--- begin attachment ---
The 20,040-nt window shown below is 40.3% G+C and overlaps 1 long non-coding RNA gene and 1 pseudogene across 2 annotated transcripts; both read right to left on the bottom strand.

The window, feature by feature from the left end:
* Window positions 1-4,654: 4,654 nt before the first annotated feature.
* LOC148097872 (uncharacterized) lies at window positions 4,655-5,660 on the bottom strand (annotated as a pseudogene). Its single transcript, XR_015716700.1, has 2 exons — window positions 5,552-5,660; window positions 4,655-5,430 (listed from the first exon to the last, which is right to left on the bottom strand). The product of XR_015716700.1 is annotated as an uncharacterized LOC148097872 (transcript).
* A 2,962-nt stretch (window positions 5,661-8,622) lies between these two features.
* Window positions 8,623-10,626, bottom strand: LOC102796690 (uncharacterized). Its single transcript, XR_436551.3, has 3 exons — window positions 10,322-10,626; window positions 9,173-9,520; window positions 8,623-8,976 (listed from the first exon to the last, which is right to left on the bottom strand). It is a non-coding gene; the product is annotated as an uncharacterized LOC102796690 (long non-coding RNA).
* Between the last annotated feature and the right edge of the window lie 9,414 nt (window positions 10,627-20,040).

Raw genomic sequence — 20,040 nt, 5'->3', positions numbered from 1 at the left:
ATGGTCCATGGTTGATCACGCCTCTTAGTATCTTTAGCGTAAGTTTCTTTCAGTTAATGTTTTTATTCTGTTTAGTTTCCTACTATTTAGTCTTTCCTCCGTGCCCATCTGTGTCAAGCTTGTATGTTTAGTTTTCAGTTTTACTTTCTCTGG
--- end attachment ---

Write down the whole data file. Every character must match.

The 20,040-nt window shown below is 40.3% G+C and overlaps 1 long non-coding RNA gene and 1 pseudogene across 2 annotated transcripts; both read right to left on the bottom strand.

The window, feature by feature from the left end:
* Window positions 1-4,654: 4,654 nt before the first annotated feature.
* LOC148097872 (uncharacterized) lies at window positions 4,655-5,660 on the bottom strand (annotated as a pseudogene). Its single transcript, XR_015716700.1, has 2 exons — window positions 5,552-5,660; window positions 4,655-5,430 (listed from the first exon to the last, which is right to left on the bottom strand). The product of XR_015716700.1 is annotated as an uncharacterized LOC148097872 (transcript).
* A 2,962-nt stretch (window positions 5,661-8,622) lies between these two features.
* Window positions 8,623-10,626, bottom strand: LOC102796690 (uncharacterized). Its single transcript, XR_436551.3, has 3 exons — window positions 10,322-10,626; window positions 9,173-9,520; window positions 8,623-8,976 (listed from the first exon to the last, which is right to left on the bottom strand). It is a non-coding gene; the product is annotated as an uncharacterized LOC102796690 (long non-coding RNA).
* Between the last annotated feature and the right edge of the window lie 9,414 nt (window positions 10,627-20,040).

Raw genomic sequence — 20,040 nt, 5'->3', positions numbered from 1 at the left:
ATGGTCCATGGTTGATCACGCCTCTTAGTATCTTTAGCGTAAGTTTCTTTCAGTTAATGTTTTTATTCTGTTTAGTTTCCTACTATTTAGTCTTTCCTCCGTGCCCATCTGTGTCAAGCTTGTATGTTTAGTTTTCAGTTTTACTTTCTCTGG